You don’t have to be a fortune-teller to get a sense for some of the trends that will dominate the ad-tech landscape in the coming year. Some of them are relatively obvious, such as the continued onslaught of mobile and a higher penetration of phablets.

'Half an hour of web ads'

Then there are those that fit into the “it goes without saying” category:

  • Online ad spend will increase
  • Greater emphasis will be placed on micro-targeting and hypersegmentation — an obvious result as more data is sifted through over time and increased granularity is then possible
  • Personalization — how soon people forget that this has been a mainstay of direct marketing almost since its inception)

Crystal ball: 5 things that will happen

  1. Location, location, location
    Proximity tools such as Bluetooth and other beacon-enabled technology that “ping” when a customer walks by a product or trigger in-store displays will become a bigger presence. This could dramatically revolutionize brick-and-mortar marketing as retail stores use real-time data of shopping patterns to serve up targeted offers.
  2. Watch out, wearables are coming
    The iWatch, announced earlier this year, will be available in 2015. Previously, Google Glass made wearables seem more of a curiosity or an object of derision, but as the iWatch starts to make it onto people’s wrists, its benefits and pull will take hold, in much the same way the iPad did and created an entire category. As consumers go, so too do marketers, who will need to focus their attention on this new medium and create content accordingly.
  3. Picture a mobile world where video rules
    Video is progressively overtaking other tactics online, and as quickly as mobile is growing, mobile video is growing with it. Marketers will jump on the bandwagon big-time as they realize the need to create video ads that are customized for this medium. The obvious draw is comparable to when TV emerged: an opportunity to use a visual medium to tell compelling brand stories.
  4. The big payoff in mobile and social
    The iWatch might have created the initial hoopla, but Apple Pay is the real star. This shot across the bow will ignite mobile payments and make them mainstream. The fact is, the U.S. is behind the curve with this kind of technology, as several Asian, Middle Eastern and South Asian countries are already successfully using mobile payments via an SMS-based mobile payment service by Vodafone.
  5. We interrupt this scheduled program for programmatic
    The push for programmatic continues and gains ground. With the ongoing move to streamline advertising, programmatic is the logical direction for advertisers seeking to locate and purchase ad space automatically and maximize ROI. Programmatic TV will also have a larger presence in media buying in 2015.

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Crystal fall: 4 things that won’t happen

Before the Internet and before computers were actually connected to each other, pundits annually predicted, “This is the year of the network.” It took several years for this to actually become a reality.

  1. Digital overtaking traditional ad spend
    Along those lines it’s become almost a holiday season tradition for industry watchers to proclaim the coming year would be the year that digital overtakes traditional advertising. To them we say get ready for some “bah humbug.” Reality check: It ain’t happening yet, especially since TV is still king of the hill for now in terms of total ad spend. And as for some of you who will cite IAB statistics about digital surpassing broadcast TV, that’s not an apples-to-apples comparison, as it’s not the whole pie, just a slice; that would be comparable to looking at digital spend and removing mobile from the equation.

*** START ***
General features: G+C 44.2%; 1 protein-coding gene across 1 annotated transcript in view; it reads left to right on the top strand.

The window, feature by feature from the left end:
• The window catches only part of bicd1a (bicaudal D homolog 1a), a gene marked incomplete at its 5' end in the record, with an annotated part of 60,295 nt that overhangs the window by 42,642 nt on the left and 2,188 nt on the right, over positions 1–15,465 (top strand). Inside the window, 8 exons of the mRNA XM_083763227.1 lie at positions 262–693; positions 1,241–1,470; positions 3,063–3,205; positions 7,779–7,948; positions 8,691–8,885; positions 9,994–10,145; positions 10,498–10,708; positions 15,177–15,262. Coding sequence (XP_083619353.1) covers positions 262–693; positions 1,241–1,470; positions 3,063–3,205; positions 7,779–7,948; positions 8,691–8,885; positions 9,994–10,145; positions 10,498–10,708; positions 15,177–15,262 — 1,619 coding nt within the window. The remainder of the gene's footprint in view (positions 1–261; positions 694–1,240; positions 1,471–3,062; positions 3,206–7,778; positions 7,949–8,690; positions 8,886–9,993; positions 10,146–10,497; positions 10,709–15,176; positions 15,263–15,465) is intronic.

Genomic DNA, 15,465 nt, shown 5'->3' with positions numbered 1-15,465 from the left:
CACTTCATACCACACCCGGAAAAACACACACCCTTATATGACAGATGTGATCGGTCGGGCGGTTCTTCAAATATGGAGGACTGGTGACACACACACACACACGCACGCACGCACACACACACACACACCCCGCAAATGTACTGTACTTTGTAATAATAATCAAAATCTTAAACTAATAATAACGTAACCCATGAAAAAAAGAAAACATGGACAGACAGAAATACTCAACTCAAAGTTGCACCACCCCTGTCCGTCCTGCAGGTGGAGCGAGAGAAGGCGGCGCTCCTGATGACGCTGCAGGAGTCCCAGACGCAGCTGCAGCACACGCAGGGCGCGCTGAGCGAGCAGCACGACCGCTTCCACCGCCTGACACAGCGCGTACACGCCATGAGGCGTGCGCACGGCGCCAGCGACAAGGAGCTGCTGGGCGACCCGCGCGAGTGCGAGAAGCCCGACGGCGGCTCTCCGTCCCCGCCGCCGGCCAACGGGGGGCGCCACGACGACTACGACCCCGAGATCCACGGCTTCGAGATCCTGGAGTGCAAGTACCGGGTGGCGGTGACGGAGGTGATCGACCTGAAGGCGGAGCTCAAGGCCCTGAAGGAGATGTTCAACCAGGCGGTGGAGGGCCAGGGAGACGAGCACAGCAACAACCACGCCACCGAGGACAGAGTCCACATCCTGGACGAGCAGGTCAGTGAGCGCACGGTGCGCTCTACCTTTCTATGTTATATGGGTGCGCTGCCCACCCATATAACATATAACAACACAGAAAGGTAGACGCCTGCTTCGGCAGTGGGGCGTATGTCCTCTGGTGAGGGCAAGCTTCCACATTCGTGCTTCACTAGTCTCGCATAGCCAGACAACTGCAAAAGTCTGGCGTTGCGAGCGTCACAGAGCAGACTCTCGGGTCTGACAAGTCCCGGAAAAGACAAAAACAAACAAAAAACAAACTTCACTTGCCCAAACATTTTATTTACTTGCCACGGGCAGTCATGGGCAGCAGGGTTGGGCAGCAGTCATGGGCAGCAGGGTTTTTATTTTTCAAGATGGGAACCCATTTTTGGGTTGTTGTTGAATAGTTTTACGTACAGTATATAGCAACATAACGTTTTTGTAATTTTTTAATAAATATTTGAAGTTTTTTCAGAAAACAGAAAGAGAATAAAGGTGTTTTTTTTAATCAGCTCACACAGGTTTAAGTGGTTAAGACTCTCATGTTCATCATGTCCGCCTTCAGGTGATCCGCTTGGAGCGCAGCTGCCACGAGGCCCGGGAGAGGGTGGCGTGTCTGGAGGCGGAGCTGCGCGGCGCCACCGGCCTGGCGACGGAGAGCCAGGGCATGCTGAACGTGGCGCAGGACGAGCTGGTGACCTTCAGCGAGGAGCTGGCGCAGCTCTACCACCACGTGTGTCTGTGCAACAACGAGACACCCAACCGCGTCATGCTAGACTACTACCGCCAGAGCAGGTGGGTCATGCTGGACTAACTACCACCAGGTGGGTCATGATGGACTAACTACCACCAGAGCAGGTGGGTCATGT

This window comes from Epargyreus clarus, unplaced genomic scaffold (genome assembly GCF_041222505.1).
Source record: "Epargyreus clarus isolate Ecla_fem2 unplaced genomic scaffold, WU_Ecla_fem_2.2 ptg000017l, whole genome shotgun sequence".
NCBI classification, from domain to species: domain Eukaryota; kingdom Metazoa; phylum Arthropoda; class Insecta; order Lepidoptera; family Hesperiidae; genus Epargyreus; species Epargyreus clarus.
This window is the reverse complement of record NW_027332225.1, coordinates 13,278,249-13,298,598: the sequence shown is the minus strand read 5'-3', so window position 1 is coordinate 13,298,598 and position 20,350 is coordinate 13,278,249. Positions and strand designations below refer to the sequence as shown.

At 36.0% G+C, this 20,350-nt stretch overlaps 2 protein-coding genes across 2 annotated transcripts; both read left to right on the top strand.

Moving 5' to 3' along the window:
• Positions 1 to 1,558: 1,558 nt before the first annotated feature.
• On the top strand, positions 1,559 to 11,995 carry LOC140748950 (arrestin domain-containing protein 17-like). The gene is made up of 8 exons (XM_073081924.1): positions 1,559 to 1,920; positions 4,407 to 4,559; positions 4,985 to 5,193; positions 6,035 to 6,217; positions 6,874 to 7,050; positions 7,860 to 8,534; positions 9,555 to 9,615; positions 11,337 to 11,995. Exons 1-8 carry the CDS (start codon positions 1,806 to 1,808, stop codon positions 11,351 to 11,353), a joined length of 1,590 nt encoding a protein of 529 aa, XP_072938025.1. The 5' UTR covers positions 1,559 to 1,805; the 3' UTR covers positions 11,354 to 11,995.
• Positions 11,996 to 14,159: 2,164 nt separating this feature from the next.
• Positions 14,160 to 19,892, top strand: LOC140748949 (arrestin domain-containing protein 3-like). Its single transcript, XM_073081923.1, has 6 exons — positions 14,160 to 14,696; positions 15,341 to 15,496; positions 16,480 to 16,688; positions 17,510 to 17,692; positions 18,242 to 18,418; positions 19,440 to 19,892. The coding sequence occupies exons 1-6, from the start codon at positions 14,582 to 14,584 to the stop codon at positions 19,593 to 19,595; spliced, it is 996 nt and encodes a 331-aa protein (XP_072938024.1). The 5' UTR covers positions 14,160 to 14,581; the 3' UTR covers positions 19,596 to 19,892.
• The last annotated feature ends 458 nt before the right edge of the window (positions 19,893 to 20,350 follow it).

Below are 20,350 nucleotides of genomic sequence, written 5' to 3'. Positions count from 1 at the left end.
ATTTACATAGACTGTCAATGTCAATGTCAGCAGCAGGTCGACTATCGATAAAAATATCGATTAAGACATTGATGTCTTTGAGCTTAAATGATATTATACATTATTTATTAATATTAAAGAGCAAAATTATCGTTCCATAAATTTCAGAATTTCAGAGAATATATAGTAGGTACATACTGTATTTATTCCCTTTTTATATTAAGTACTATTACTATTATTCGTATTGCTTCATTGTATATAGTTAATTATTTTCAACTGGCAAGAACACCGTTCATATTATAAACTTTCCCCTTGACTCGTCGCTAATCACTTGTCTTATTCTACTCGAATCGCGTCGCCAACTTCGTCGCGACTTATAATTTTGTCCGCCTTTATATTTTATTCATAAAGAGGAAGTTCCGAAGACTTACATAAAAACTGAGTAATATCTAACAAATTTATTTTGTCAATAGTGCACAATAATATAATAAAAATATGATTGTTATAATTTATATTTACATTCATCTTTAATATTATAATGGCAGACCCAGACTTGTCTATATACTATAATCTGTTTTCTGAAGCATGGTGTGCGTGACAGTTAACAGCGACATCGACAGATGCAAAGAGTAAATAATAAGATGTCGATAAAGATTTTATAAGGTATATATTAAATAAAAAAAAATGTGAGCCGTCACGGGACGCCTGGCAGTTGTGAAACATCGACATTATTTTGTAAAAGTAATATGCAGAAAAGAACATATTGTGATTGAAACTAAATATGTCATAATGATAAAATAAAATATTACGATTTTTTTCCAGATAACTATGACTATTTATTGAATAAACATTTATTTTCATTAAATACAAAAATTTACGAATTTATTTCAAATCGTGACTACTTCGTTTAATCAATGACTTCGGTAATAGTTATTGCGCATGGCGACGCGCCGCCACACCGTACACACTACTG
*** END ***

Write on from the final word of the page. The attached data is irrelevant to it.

2. Social media measurability
    Another famous prediction is that this is the year social media will become more measurable. The truth is, all you ever hear are platitudes about social media driving measurable results, but the linkage is suspect at best since there are so many other variables at play in the consumer journey. Until cross-channel measurability is mainstream, claims about social media’s efficacy are still a leap of faith.
  3. The lemmings will finally leap
    Then there’s the oft-repeated projection that this is the year the laggards will finally adopt social and mobile. If you keep repeating the same prediction, eventually it might come true. The reality is there is a certain component of the marketplace that still considers a lot of claims about social media’s efficacy to be pure vaporware. As for mobile, laggards are still cautious. There are always consumer components of early adopters and those who are reticent to buy the latest and greatest technology; so too, there are some marketers who want more hard-core proof before they venture into what they perceive to be uncharted waters.
  4. Omniscient attribution
    In today’s multi-device and multichannel ecosystem, the marketer’s dream of attributing ad influence of one channel to another is still not quite there yet. It’s comparable to the dream of privatizing space travel — we’ll get there eventually, but there are still plenty of bugs to be worked out. Third-party cookie data attribution doesn’t work in our multi-device world. But there is hope on the horizon with audience-based measurement that spans devices, browsers, and users. Even so, modeling still remains a challenge for some digital channels, so be patient.

Ernie CapobiancoErnie Capobianco is the founder of Sq1, a marketing analytics and insights company that works with Shell, Travelocity, and Dr Pepper. He is a graduate of Boston University with an undergrad degree in Accounting and Business Administration and a master’s in computer information systems from Boston’s Bentley University.